Pandemic Politics: The Contrast Between Elections in New Zealand and the United States

On October 7, New Zealand’s Prime Minister Jacinda Ardern was re-elected for a second term in a landslide victory, garnering nearly twice as many votes as her Labour Party’s nearest rival, and half of the country’s total ballots.

Amaia Garay, Owen Hite, and Sean Donlan

While the United States wraps up its election year in a historic and controversial fashion, electoral races across the globe are similarly making history. On October 7, New Zealand’s Prime Minister Jacinda Ardern was re-elected for a second term in a landslide victory, garnering nearly twice as many votes as her Labour Party’s nearest rival, and half of the country’s total ballots.

In direct contrast to the lengthy conclusion of America’s presidential race, Ardern’s win was a swift and decisive one, with preliminary results of the general election being announced on the same day. This feat―characterized by the presence of election-day norms of in-person voting and same-day tallies absent in America’s race―was helped in part by the Prime Minister’s response to the coronavirus pandemic.

The ability to handle the pandemic has been a marker for great and inept leaders alike and has left people questioning their country’s response plans. Eric Mendes, a junior, weighed in on The U.S.’s response to the pandemic.

“I think that America’s response wasn’t ideal. Not all governors issued mask mandates. Obviously America didn’t do a good job,” said Mendes.

America and New Zealand’s responses to the pandemic couldn’t have been more different from each other. America entered a pseudo lockdown for a few weeks, and then started to open up 

non-essential businesses and events again. New Zealand went into a complete lockdown until the only cases remaining were in one quarantine facility. This form of lockdown led to there being no new local cases in the country, with the only people still in quarantine being those coming back to New Zealand from other countries. 

Although New Zealand’s success has been noticed around the world, some people believe that the U.S. shouldn’t enter a full quarantine like the island nation. Kyle

 Rainey, a senior, contributed his perspective on lockdown mandates.

“A lockdown puts our safety at more importance than our freedom, and that’s a dangerous game. A lockdown takes away people’s right to peacefully assemble. Our voices are silenced because of safety,” said Rainey.

While both New Zealand and the United States aimed to protect the nations’ wellbeing with their lockdowns, the former’s success―a minimal case count and return to a maskless society―comes as a result of its strategy to eliminate rather than mitigate the virus. New Zealand, under guidance from Ardern, has successfully curbed two waves of the outbreak by mandating weeks of shutdown in each case. Nonetheless, lockdowns in both countries have led to economic downturns and mental health declines, topics that Rainey believes are a better measure of successful handling of the pandemic.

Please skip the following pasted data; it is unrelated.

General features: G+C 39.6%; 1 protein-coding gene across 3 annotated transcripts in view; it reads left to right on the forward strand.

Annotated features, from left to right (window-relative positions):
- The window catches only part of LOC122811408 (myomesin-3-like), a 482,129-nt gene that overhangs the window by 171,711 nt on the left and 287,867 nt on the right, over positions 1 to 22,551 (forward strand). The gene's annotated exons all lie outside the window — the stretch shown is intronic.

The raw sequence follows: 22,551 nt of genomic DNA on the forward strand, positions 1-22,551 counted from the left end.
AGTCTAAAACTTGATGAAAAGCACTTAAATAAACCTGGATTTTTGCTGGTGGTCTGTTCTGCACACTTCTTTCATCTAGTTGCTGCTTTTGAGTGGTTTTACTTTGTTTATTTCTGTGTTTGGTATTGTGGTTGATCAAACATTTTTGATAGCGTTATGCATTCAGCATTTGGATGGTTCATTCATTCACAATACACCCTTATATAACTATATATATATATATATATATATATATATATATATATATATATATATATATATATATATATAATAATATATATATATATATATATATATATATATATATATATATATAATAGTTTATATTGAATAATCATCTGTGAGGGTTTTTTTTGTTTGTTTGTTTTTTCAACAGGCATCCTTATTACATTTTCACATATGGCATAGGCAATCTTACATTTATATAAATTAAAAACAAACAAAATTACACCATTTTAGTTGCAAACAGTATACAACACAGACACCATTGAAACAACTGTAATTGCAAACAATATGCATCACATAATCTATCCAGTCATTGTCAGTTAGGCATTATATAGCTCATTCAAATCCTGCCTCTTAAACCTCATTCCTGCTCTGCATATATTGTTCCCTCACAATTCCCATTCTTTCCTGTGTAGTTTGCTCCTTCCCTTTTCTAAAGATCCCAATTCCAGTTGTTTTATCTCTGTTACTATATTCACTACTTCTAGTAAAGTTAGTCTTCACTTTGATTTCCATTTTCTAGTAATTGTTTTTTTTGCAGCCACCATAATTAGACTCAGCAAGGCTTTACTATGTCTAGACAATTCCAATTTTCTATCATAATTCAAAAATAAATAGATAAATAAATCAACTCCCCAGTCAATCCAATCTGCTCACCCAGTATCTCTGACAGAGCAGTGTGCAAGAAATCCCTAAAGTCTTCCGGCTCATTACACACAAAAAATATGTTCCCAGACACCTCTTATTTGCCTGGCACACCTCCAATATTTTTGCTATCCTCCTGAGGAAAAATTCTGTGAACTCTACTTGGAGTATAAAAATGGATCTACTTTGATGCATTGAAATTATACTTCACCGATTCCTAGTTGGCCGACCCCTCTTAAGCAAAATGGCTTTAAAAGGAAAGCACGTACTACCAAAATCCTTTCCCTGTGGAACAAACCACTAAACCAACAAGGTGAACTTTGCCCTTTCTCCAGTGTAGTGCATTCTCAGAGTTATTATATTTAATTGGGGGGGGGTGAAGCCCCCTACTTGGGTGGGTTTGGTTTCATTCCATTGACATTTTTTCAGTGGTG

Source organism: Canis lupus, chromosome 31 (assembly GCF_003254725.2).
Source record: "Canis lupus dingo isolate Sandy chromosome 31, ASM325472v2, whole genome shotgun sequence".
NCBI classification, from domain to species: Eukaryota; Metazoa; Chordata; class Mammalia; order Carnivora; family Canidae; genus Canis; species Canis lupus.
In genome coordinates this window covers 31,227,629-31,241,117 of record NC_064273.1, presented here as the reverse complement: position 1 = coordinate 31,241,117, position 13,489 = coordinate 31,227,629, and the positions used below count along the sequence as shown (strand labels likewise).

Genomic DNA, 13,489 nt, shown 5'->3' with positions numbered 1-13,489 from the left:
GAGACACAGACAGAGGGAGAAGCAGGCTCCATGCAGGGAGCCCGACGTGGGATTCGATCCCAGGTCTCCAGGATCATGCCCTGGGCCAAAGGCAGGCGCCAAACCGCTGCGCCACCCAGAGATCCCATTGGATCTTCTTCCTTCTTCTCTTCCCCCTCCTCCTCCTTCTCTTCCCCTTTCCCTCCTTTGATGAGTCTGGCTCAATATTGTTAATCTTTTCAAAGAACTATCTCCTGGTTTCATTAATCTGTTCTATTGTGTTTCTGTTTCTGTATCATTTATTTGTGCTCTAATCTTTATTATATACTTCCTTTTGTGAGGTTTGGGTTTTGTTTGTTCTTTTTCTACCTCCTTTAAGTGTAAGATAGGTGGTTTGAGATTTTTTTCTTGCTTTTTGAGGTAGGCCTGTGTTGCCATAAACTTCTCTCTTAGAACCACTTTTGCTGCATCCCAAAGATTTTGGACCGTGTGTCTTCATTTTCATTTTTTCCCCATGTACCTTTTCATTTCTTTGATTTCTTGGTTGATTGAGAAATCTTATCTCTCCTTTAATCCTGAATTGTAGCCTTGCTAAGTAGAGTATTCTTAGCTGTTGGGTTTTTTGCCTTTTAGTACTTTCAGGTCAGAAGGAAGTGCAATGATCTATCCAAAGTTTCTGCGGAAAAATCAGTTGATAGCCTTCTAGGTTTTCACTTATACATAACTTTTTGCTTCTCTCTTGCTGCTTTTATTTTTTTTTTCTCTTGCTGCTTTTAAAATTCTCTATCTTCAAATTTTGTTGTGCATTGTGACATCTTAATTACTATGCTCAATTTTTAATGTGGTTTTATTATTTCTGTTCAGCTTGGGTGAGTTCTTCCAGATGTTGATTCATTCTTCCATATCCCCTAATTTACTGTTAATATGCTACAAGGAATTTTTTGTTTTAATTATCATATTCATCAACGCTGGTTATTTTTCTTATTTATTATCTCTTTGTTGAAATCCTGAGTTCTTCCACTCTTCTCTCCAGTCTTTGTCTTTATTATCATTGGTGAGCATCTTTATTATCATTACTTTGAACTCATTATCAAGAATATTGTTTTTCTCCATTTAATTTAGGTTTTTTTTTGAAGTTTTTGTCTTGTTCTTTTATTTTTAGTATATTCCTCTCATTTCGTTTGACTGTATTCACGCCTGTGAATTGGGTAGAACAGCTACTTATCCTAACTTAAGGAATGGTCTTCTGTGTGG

“Looking at low case counts is a flawed way of looking at the pandemic,” said Rainey. “It’s not about the amount of people getting sick, it’s about the amount of people dying in relation to case rate. If we look purely at case rate, it would appear that they are doing very well, but the solution to the pandemic can’t be worse than the pandemic itself. We are seeing cases of mental illness or suicidal thoughts/actions skyrocket when people are locked up in self-declared cages.”

Along with her policy, many people credit Prime Minister Ardern’s ability to handle the pandemic with her re-election success. Similarly, in the United States, many people are crediting the Biden-Harris administration with their win of the presidential election to their future pandemic plans. Because of the major difference between the way the pandemic was handled, the two countries are at very different stages in recovery. Todd Siders, a history teacher, gave his input on the handling of the global pandemic in the United States.

“I feel that we have lacked a coherent national strategy to deal with the pandemic,” Siders said. “Official denial and downplaying by the Trump Administration made things worse, but also the inability for the U.S. to come together and realize that our safety is collective has also been problematic.”

It is known that there are any number of things at play during a presidential or prime ministerial election in any country, but with the pandemic heavy on everyone’s minds it can also be said that that played a huge role in this year’s voting. Siders said, “I do think that if Trump took the epidemic more seriously, and our incidence and death count were lower, he might have been re-elected, but that’s just speculation.” 

With a major change in United States administration, and a consistency in the politics and ethics in New Zealand, the world is beginning to see where citizens lie concerning their own health and safety.